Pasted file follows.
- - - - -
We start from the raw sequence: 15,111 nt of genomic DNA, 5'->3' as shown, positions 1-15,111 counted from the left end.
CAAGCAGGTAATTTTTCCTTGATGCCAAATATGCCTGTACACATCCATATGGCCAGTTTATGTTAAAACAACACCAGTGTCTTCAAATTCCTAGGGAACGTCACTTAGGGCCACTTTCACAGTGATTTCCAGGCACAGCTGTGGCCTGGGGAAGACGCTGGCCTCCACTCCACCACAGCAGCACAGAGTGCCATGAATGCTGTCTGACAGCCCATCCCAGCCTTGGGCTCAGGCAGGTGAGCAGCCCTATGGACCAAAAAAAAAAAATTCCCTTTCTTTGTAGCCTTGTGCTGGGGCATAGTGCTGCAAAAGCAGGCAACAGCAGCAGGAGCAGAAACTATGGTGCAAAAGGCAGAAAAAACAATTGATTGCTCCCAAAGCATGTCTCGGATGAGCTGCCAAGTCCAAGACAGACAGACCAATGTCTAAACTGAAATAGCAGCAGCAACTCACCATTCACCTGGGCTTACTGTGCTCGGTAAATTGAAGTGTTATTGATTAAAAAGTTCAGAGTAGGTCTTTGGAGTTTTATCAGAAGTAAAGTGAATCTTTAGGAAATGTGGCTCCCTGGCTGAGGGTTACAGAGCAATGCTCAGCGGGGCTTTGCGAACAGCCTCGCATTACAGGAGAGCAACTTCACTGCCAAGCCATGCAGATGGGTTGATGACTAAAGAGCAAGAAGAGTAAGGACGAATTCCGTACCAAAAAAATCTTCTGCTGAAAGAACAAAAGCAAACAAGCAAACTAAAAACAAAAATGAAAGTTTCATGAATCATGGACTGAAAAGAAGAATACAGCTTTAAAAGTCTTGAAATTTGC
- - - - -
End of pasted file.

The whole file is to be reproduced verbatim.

We start from the raw sequence: 15,111 nt of genomic DNA, 5'->3' as shown, positions 1-15,111 counted from the left end.
CAAGCAGGTAATTTTTCCTTGATGCCAAATATGCCTGTACACATCCATATGGCCAGTTTATGTTAAAACAACACCAGTGTCTTCAAATTCCTAGGGAACGTCACTTAGGGCCACTTTCACAGTGATTTCCAGGCACAGCTGTGGCCTGGGGAAGACGCTGGCCTCCACTCCACCACAGCAGCACAGAGTGCCATGAATGCTGTCTGACAGCCCATCCCAGCCTTGGGCTCAGGCAGGTGAGCAGCCCTATGGACCAAAAAAAAAAAATTCCCTTTCTTTGTAGCCTTGTGCTGGGGCATAGTGCTGCAAAAGCAGGCAACAGCAGCAGGAGCAGAAACTATGGTGCAAAAGGCAGAAAAAACAATTGATTGCTCCCAAAGCATGTCTCGGATGAGCTGCCAAGTCCAAGACAGACAGACCAATGTCTAAACTGAAATAGCAGCAGCAACTCACCATTCACCTGGGCTTACTGTGCTCGGTAAATTGAAGTGTTATTGATTAAAAAGTTCAGAGTAGGTCTTTGGAGTTTTATCAGAAGTAAAGTGAATCTTTAGGAAATGTGGCTCCCTGGCTGAGGGTTACAGAGCAATGCTCAGCGGGGCTTTGCGAACAGCCTCGCATTACAGGAGAGCAACTTCACTGCCAAGCCATGCAGATGGGTTGATGACTAAAGAGCAAGAAGAGTAAGGACGAATTCCGTACCAAAAAAATCTTCTGCTGAAAGAACAAAAGCAAACAAGCAAACTAAAAACAAAAATGAAAGTTTCATGAATCATGGACTGAAAAGAAGAATACAGCTTTAAAAGTCTTGAAATTTGC